Epigenetic effects of diet, chemicals, and other severe stresses

April 6, 2013 | James Kohl

Trait vs. Fate” in the May 2013 issue of Discover magazine [subscription required]

Excerpt (with my emphasis): “If diet and chemicals can cause epigenetic changes [epigenetic effects], could certain experiences — child neglect, drug abuse or other severe stresses also set off epigenetic changes to the DNA inside the neurons of a person’s brain?”


My comment (February 2013): Nutrient-dependent / Pheromone-controlled Adaptive Evolution [open access]

This model of systems biology [and epigenetic effects] represents the conservation of bottom-up organization and top-down activation via:

Nutrient stress-induced and social stress-induced intracellular changes in the microRNA (miRNA) / messenger RNA (mRNA) balance;

Intermolecular changes in DNA (genes) and alternative splicing;

Non-random experience-dependent stochastic variations in de novo gene expression and biosynthesis of odor receptors;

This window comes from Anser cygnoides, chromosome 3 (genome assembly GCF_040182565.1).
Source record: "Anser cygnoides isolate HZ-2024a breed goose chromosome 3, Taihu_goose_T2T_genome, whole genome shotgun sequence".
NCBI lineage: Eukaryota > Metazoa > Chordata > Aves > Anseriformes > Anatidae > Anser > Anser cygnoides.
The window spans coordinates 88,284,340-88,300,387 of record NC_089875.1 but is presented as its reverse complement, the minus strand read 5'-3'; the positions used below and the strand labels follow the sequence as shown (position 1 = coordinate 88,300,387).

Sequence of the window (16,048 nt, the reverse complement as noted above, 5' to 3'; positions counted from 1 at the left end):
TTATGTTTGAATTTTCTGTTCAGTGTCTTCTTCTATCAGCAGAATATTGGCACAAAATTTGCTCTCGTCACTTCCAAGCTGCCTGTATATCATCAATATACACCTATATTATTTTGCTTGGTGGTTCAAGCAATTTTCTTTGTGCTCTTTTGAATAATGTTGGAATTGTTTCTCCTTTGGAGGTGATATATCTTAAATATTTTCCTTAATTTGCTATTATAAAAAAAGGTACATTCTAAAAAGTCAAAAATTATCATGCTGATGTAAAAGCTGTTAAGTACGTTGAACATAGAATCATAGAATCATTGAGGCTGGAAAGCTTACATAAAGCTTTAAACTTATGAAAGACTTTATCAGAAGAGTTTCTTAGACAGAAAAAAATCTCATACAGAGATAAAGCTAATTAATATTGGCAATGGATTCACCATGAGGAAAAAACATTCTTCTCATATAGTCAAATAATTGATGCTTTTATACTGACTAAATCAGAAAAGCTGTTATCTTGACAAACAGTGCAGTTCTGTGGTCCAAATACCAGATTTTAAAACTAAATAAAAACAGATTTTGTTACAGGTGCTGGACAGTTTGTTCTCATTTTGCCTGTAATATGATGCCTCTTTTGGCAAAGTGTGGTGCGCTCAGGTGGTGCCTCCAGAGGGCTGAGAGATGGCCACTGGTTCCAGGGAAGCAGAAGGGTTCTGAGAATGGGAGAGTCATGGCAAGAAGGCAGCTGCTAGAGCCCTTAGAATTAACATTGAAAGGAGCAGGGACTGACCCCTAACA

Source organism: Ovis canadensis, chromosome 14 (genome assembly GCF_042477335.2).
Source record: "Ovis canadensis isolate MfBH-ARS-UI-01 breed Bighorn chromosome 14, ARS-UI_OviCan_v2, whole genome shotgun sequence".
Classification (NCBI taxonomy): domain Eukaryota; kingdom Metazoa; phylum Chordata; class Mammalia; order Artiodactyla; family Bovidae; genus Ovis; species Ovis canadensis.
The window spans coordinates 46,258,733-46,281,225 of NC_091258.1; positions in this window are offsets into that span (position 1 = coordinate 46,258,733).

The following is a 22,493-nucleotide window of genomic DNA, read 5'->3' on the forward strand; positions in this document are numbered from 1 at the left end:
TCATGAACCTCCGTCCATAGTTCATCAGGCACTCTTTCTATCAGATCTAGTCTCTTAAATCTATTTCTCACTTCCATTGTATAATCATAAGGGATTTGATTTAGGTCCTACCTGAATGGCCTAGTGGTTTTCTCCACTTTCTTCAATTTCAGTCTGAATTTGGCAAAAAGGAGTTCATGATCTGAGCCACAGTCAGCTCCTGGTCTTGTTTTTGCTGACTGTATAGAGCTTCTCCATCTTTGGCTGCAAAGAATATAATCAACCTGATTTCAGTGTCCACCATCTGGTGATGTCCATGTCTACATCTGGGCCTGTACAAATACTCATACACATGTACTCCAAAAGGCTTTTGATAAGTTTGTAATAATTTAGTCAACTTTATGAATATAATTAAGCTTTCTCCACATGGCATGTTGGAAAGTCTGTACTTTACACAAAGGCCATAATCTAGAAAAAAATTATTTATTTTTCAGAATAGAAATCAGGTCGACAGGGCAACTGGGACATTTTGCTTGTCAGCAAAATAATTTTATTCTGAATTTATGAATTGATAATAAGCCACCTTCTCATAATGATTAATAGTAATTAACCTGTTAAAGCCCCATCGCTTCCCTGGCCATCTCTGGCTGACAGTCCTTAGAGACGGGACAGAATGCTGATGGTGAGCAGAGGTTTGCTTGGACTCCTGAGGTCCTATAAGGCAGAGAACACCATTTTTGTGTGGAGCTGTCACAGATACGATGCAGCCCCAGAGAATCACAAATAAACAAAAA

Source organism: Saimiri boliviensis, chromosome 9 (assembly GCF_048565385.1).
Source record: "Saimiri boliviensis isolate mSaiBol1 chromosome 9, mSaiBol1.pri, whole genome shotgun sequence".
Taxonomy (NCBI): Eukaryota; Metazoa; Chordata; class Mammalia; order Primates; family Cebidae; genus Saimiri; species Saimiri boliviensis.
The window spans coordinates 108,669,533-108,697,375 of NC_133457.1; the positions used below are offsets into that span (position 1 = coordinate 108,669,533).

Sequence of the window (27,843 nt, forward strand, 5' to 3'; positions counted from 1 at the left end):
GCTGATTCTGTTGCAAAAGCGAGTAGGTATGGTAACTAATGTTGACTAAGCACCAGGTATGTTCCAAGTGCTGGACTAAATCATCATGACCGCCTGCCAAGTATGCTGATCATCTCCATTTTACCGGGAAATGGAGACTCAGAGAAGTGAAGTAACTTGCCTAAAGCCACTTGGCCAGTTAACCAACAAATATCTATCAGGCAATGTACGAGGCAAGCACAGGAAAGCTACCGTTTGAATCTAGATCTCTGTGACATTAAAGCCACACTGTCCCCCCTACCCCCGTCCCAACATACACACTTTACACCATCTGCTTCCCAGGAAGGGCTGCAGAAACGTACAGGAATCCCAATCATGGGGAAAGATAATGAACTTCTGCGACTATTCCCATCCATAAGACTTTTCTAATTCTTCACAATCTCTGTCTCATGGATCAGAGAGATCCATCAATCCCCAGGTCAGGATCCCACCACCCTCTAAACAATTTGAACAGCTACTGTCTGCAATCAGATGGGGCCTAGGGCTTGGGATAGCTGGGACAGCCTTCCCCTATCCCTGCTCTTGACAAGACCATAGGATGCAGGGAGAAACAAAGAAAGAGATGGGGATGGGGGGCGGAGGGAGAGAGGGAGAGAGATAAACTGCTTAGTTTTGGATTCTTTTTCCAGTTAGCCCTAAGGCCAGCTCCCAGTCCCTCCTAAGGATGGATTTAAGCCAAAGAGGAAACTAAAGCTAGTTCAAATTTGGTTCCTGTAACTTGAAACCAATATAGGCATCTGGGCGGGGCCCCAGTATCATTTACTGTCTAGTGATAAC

The required gene-cell-tissue-organ-organ system pathway that links sensory input directly to gene activation in neurosecretory cells and to miRNA-facilitated learning and memory in the amygdala of the adaptively evolved mammalian brain;

The required reciprocity that links gene expression to behavior that alters gene expression (i.e., reciprocity from genes to behavior and back) in model organisms like the honeybee.




James Vaughn Kohl

James Vaughn Kohl

James Vaughn Kohl was the first to accurately conceptualize human pheromones, and began presenting his findings to the scientific community in 1992. He continues to present to, and publish for, diverse scientific and lay audiences, while constantly monitoring the scientific presses for new information that is relevant to the development of his initial and ongoing conceptualization of human pheromones.